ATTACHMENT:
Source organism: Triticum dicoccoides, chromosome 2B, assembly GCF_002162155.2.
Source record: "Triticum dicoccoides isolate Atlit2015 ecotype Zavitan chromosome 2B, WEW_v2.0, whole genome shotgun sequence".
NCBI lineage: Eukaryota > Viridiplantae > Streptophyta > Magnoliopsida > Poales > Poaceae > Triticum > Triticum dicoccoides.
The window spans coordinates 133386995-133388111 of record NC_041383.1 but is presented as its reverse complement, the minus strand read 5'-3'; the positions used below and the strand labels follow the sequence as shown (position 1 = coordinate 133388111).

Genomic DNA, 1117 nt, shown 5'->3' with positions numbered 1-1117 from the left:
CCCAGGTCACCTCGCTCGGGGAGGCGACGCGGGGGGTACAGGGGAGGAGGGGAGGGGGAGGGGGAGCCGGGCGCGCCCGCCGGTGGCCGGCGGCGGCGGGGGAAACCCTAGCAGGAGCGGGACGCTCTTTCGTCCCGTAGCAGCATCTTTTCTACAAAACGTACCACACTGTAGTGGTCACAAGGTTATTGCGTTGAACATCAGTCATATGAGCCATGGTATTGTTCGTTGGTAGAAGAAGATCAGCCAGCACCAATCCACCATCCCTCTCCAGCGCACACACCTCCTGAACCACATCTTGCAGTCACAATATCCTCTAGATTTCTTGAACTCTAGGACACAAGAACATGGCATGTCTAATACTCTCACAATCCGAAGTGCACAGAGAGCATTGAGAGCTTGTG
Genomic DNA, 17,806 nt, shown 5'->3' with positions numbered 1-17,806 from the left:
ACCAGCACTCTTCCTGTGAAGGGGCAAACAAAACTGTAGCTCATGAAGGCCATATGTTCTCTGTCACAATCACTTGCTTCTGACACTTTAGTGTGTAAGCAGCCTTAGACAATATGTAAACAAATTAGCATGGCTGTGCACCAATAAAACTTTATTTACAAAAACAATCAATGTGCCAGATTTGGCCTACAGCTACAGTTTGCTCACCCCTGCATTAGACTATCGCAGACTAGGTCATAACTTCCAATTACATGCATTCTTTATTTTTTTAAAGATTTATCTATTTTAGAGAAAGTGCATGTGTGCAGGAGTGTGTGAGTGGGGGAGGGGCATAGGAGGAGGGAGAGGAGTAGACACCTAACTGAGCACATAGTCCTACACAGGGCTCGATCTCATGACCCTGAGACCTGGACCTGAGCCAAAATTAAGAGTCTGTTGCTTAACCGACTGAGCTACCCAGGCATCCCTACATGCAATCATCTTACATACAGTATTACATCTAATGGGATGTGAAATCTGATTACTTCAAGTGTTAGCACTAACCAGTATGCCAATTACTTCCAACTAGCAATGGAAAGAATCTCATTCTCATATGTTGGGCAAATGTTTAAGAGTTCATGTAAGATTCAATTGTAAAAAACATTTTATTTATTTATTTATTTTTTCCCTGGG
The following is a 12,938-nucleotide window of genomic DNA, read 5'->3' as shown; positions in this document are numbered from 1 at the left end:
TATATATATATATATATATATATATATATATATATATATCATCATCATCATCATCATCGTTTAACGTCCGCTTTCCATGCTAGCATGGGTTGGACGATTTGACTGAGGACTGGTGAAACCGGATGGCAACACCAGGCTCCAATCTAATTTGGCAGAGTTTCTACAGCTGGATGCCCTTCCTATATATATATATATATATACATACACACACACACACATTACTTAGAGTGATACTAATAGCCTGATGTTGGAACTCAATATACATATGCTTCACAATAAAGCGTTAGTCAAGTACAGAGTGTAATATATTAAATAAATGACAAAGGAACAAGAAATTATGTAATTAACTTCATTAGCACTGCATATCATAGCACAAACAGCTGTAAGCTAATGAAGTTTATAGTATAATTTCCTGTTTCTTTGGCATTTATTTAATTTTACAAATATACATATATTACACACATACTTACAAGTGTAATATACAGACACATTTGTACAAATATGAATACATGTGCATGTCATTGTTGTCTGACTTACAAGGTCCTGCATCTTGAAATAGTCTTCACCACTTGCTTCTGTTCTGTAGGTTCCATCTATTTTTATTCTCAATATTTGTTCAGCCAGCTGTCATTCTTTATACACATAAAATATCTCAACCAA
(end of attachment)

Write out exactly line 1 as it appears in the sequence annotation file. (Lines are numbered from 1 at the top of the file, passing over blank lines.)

Source organism: Triticum dicoccoides, chromosome 2B, assembly GCF_002162155.2.